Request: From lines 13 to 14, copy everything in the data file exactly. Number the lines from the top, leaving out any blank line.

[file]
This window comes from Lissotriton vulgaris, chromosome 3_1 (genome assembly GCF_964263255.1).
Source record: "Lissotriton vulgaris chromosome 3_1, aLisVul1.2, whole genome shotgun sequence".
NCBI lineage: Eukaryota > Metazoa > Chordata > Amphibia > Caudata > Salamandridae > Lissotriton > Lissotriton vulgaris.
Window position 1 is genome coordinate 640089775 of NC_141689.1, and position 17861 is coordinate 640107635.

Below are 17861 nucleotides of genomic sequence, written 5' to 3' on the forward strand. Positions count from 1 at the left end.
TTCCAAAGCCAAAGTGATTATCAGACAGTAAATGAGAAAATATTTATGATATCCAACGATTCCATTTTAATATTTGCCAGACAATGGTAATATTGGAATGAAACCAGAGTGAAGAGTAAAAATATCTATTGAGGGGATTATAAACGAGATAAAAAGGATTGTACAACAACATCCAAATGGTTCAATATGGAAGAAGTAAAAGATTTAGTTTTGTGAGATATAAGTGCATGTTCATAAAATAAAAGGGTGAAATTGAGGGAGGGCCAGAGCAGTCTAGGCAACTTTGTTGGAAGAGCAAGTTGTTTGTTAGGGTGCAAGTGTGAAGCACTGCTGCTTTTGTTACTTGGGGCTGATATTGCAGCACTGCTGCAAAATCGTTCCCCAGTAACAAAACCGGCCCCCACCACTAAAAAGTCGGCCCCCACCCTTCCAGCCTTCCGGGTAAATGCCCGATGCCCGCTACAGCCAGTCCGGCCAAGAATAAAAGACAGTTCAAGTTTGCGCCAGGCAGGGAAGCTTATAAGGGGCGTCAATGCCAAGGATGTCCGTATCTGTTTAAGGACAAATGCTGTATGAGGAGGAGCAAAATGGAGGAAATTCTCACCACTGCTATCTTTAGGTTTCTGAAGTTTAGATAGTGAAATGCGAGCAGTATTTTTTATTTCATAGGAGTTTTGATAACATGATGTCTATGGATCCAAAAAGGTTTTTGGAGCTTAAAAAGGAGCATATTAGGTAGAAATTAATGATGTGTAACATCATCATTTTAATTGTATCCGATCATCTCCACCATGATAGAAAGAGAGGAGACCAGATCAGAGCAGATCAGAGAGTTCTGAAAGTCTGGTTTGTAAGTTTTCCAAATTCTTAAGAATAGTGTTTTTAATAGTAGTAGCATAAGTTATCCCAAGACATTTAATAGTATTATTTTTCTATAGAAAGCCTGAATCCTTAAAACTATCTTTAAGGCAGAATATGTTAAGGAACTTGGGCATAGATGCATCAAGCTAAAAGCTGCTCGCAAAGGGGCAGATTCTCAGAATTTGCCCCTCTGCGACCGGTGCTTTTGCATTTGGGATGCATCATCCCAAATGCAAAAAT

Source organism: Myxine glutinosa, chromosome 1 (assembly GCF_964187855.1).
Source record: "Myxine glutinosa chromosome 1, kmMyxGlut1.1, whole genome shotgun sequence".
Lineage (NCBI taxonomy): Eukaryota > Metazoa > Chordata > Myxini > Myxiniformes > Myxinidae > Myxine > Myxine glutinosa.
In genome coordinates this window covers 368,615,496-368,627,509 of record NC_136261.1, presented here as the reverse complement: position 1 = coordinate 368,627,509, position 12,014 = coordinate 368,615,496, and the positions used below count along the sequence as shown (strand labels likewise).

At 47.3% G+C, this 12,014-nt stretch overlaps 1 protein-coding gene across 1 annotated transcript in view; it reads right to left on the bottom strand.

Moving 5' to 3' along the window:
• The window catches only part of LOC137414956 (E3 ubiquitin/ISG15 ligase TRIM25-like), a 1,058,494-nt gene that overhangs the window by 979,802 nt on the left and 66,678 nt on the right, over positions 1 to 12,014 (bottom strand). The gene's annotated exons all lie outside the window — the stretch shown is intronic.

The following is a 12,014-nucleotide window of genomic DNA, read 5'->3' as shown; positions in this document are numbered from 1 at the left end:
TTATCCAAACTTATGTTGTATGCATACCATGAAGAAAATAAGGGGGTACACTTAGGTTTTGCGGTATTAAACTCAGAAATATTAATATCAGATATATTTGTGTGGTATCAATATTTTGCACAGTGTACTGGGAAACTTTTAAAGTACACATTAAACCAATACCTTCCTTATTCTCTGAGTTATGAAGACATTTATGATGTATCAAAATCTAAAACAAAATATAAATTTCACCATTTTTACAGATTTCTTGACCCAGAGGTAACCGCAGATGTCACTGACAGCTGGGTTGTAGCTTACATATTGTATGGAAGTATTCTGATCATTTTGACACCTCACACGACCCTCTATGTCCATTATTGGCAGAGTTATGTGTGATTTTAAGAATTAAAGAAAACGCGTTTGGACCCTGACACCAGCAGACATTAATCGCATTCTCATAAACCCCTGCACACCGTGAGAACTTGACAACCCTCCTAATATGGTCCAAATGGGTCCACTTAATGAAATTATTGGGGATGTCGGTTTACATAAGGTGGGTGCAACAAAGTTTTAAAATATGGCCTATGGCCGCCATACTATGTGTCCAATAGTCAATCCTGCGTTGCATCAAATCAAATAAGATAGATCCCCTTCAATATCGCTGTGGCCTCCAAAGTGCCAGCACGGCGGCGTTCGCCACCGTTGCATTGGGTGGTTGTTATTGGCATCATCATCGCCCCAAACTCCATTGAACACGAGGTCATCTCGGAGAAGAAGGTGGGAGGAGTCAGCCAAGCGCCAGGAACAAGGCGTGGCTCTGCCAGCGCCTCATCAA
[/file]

• The window catches only part of LOC137414956 (E3 ubiquitin/ISG15 ligase TRIM25-like), a 1,058,494-nt gene that overhangs the window by 979,802 nt on the left and 66,678 nt on the right, over positions 1 to 12,014 (bottom strand). The gene's annotated exons all lie outside the window — the stretch shown is intronic.

The following is a 12,014-nucleotide window of genomic DNA, read 5'->3' as shown; positions in this document are numbered from 1 at the left end: